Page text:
Profile written by Bety Polak
WISENET Journal No. 9, February 1987, p. 8
Diana Dyason, a woman scientist with a distinguished record, recently retired from her position as Reader in the Department of History and Philosophy of Science at the University of Melbourne.
Deakin University last year conferred upon her the degree of Doctor of Letters (Honoris causa) paying tribute both to her work in establishing the history and philosophy of science as a distinct discipline in Australia and to her contribution to the study of the history of medicine. Though nominally retired, she is at present working, amongst other activities, on a history of women in medicine in Australia.
Graduating M.Sc from Melbourne, her early teaching egperience included the presentation of a general science course to a group of occupational therapists with no scientific knowledge. From this experience, and against a background of heated debate over the lack of science subjects geared to the needs of arts students and the lack of philosophical studies by science students, she played an important role in initiating and establishing the new cross-disciplinary subject, history and philosophy of science. As Senior Lecturer from 1958 and as Reader from 1965, she was in charge of the new department in the discipline at Melbourne University until the first professor was appointed in 1975. She ensured that the University library had the largest collection of history and philosophy of science material in the southern hemisphere, was foundation president of the Australian Association for the History snd Philosophy of Science in 1967 and a founding member of the national committee for the subject established by the Australian Academy of Science.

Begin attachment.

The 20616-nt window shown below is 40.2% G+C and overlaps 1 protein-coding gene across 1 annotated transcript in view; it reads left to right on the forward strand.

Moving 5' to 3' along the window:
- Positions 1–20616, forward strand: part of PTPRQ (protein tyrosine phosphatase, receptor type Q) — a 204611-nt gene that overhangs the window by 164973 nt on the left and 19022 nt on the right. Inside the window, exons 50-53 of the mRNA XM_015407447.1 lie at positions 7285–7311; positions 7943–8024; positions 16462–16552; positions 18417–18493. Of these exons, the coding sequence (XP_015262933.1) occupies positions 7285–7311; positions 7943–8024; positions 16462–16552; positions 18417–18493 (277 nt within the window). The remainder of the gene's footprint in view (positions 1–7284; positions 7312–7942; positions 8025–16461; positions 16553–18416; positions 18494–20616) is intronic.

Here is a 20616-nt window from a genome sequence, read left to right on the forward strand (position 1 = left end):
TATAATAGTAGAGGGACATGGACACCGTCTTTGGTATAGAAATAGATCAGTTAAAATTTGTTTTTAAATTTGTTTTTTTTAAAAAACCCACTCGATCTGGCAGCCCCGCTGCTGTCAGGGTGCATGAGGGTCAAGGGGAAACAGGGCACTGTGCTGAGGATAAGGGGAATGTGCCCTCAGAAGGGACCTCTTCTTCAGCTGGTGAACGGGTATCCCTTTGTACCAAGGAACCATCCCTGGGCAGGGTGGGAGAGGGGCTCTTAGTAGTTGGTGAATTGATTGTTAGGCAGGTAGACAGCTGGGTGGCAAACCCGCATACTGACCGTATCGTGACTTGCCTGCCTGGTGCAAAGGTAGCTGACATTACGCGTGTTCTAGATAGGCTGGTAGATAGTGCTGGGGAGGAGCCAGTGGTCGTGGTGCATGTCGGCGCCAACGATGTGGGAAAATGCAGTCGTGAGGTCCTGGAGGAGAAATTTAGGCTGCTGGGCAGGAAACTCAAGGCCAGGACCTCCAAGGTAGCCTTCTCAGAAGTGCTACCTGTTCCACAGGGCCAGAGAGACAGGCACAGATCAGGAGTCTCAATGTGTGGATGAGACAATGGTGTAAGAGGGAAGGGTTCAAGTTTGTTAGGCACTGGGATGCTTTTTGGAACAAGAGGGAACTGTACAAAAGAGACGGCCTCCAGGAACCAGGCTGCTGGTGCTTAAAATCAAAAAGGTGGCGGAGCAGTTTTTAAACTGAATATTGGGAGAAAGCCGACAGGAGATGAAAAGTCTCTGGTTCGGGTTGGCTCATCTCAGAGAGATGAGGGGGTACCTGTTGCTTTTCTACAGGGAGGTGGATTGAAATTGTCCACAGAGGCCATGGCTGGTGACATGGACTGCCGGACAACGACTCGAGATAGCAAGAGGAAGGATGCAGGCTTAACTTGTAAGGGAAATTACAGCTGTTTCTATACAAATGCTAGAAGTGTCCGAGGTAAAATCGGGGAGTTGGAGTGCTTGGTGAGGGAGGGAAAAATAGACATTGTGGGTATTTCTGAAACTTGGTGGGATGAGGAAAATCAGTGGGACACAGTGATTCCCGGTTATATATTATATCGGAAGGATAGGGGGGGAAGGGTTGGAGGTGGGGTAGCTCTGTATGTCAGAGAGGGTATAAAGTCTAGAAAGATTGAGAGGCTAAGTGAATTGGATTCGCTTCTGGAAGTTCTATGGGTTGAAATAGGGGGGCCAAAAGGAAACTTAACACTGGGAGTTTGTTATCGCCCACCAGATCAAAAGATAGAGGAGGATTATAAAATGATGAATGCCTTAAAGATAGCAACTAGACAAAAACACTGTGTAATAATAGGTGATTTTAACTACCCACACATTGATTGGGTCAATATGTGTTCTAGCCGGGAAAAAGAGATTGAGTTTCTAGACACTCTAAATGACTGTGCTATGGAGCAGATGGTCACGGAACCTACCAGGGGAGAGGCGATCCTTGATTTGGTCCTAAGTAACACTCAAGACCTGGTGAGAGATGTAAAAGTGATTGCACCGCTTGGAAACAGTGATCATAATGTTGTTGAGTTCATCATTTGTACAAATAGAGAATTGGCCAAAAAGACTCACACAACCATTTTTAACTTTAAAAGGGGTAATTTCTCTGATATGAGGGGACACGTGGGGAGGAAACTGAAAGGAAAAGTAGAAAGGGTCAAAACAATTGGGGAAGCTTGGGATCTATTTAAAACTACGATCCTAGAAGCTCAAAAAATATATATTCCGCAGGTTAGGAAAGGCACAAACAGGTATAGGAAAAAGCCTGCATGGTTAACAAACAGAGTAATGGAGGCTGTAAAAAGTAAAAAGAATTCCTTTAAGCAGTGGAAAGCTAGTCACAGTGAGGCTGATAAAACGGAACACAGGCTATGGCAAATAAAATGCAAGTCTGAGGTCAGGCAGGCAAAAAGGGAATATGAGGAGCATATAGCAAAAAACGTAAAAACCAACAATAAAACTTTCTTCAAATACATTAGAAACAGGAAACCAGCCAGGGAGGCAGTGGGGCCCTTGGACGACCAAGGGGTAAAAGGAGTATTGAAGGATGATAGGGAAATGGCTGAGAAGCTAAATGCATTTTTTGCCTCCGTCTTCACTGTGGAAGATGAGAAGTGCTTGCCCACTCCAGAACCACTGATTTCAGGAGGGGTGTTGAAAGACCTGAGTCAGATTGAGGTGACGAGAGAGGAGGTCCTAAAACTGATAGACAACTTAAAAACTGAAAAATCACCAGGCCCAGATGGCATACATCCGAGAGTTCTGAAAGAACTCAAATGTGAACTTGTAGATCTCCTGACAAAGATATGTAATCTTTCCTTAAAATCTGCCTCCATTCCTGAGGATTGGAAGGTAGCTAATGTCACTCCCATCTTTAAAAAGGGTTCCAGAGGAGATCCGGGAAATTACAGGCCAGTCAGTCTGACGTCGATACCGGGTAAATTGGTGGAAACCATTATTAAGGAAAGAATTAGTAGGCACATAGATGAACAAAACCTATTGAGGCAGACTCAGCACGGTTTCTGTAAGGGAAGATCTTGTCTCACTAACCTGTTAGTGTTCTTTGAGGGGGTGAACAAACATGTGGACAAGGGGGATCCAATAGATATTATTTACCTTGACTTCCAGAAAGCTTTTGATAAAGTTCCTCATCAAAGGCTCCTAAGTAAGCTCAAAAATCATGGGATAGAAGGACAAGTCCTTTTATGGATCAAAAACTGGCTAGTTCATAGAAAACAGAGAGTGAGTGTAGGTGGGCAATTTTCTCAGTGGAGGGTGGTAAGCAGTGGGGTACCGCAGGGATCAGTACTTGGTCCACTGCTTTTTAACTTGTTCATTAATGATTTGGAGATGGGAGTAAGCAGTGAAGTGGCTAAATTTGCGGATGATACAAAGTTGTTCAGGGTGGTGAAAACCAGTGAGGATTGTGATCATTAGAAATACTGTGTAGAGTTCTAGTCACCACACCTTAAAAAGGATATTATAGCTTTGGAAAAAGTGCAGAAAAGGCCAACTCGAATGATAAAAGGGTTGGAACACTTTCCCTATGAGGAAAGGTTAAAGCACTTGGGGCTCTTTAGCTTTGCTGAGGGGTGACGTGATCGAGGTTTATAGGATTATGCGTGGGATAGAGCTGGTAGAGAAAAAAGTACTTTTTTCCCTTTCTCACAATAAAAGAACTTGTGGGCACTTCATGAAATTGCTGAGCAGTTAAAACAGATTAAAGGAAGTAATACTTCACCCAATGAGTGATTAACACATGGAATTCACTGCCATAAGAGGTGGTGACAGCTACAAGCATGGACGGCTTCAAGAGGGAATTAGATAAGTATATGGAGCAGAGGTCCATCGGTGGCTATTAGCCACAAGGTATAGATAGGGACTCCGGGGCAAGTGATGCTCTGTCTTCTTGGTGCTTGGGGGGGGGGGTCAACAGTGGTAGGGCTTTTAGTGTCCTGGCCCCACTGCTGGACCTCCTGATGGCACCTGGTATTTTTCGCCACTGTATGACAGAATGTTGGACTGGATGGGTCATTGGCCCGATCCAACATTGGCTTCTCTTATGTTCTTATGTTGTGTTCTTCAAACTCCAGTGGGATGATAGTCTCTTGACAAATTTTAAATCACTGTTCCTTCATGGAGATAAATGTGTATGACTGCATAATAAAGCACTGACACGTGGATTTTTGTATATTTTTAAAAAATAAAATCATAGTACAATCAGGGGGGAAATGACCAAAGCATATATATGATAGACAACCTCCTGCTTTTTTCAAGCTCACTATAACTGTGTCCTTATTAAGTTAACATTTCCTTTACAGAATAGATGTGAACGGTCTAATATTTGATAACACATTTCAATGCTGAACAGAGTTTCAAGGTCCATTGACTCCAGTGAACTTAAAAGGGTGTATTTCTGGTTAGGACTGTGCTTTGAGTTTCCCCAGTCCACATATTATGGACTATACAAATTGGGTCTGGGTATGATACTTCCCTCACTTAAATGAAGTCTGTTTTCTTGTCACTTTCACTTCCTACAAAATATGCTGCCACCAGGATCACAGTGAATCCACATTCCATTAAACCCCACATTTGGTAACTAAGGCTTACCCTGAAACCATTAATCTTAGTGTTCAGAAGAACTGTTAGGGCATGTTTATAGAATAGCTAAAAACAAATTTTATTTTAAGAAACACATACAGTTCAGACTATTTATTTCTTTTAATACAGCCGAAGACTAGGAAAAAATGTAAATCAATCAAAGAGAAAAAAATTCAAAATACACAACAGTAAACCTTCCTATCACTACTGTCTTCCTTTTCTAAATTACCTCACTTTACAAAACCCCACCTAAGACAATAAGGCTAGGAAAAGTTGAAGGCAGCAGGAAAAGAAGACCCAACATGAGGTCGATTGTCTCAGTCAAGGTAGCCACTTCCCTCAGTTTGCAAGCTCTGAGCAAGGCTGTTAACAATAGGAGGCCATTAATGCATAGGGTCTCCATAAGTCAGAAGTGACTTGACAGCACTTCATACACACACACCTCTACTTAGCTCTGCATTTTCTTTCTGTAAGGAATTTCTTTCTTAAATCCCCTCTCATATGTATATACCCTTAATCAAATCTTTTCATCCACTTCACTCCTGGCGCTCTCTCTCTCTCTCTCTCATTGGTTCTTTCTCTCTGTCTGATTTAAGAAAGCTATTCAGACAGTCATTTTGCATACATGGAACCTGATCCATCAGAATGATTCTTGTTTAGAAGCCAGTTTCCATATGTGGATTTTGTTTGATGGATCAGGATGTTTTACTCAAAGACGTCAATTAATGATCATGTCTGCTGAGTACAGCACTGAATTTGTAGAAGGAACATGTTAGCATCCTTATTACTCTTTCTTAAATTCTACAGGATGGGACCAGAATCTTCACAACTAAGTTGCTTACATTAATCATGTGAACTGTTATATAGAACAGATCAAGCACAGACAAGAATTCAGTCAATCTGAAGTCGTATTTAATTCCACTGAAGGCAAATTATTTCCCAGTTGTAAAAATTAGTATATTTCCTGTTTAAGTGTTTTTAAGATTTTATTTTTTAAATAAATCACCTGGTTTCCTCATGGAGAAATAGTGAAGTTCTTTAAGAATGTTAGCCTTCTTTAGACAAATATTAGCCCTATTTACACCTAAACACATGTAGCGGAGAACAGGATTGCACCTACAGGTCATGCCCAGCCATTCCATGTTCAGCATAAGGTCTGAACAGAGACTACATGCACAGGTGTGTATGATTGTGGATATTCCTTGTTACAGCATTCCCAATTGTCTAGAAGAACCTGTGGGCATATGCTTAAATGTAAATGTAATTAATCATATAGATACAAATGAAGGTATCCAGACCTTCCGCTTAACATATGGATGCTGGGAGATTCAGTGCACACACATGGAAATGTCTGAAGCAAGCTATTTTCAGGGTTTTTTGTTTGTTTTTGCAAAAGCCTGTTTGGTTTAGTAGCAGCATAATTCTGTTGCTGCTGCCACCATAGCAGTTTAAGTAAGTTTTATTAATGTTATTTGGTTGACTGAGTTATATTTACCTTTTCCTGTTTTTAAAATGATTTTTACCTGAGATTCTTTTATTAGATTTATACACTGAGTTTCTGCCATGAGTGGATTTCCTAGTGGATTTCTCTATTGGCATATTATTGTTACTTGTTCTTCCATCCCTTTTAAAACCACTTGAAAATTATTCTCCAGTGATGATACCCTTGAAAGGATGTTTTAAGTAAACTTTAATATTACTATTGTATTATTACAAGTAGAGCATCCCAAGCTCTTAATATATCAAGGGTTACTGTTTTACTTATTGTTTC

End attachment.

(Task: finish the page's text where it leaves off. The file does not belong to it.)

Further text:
She believes strongly in the breaking-down of barriers that inhibit the understanding by lay people of science and technological advance. As with her earlier physiotherapy students, she emphasizes the need to eliminate scientific jargon and the importance of clear explanations, applauding recent efforts by ANZAAS organizers to involve the public.
More good journalists with a scientific background could play an important role, as could the manufacturers of appliances.
Dr Dyason believes that the individual must be prepared to stand up and be counted on the important issues of our time - conservation and environment, the nuclear threat. Inevitably this preparedness must be informed.
While not over-optimistic, she believes mankind still has a chance of survival. Her attitude is summed up in her firm statement, 'I think you have to have a damned good go'.
Dr Dyason may have retired, but she is in no way bowing out.